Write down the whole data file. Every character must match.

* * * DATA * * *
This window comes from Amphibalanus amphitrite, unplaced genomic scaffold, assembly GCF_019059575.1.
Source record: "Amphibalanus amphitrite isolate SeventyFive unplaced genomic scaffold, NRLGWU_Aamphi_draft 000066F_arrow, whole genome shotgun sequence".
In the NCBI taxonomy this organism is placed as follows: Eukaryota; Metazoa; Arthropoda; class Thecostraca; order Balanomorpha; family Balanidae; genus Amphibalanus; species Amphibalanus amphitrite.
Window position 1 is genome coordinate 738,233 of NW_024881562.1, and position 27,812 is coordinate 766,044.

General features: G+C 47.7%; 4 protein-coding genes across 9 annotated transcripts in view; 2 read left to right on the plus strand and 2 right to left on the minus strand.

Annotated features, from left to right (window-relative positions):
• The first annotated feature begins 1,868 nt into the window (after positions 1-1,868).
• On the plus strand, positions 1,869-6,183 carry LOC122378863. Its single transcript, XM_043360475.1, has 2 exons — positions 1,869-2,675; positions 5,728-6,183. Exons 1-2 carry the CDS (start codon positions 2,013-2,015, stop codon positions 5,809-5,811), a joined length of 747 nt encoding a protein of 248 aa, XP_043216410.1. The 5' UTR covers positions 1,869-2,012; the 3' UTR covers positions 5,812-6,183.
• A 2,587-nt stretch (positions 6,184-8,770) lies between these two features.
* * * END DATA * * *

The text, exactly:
This window comes from Amphibalanus amphitrite, unplaced genomic scaffold, assembly GCF_019059575.1.
Source record: "Amphibalanus amphitrite isolate SeventyFive unplaced genomic scaffold, NRLGWU_Aamphi_draft 000066F_arrow, whole genome shotgun sequence".
In the NCBI taxonomy this organism is placed as follows: Eukaryota; Metazoa; Arthropoda; class Thecostraca; order Balanomorpha; family Balanidae; genus Amphibalanus; species Amphibalanus amphitrite.
Window position 1 is genome coordinate 738,233 of NW_024881562.1, and position 27,812 is coordinate 766,044.

General features: G+C 47.7%; 4 protein-coding genes across 9 annotated transcripts in view; 2 read left to right on the plus strand and 2 right to left on the minus strand.

Annotated features, from left to right (window-relative positions):
• The first annotated feature begins 1,868 nt into the window (after positions 1-1,868).
• On the plus strand, positions 1,869-6,183 carry LOC122378863. Its single transcript, XM_043360475.1, has 2 exons — positions 1,869-2,675; positions 5,728-6,183. Exons 1-2 carry the CDS (start codon positions 2,013-2,015, stop codon positions 5,809-5,811), a joined length of 747 nt encoding a protein of 248 aa, XP_043216410.1. The 5' UTR covers positions 1,869-2,012; the 3' UTR covers positions 5,812-6,183.
• A 2,587-nt stretch (positions 6,184-8,770) lies between these two features.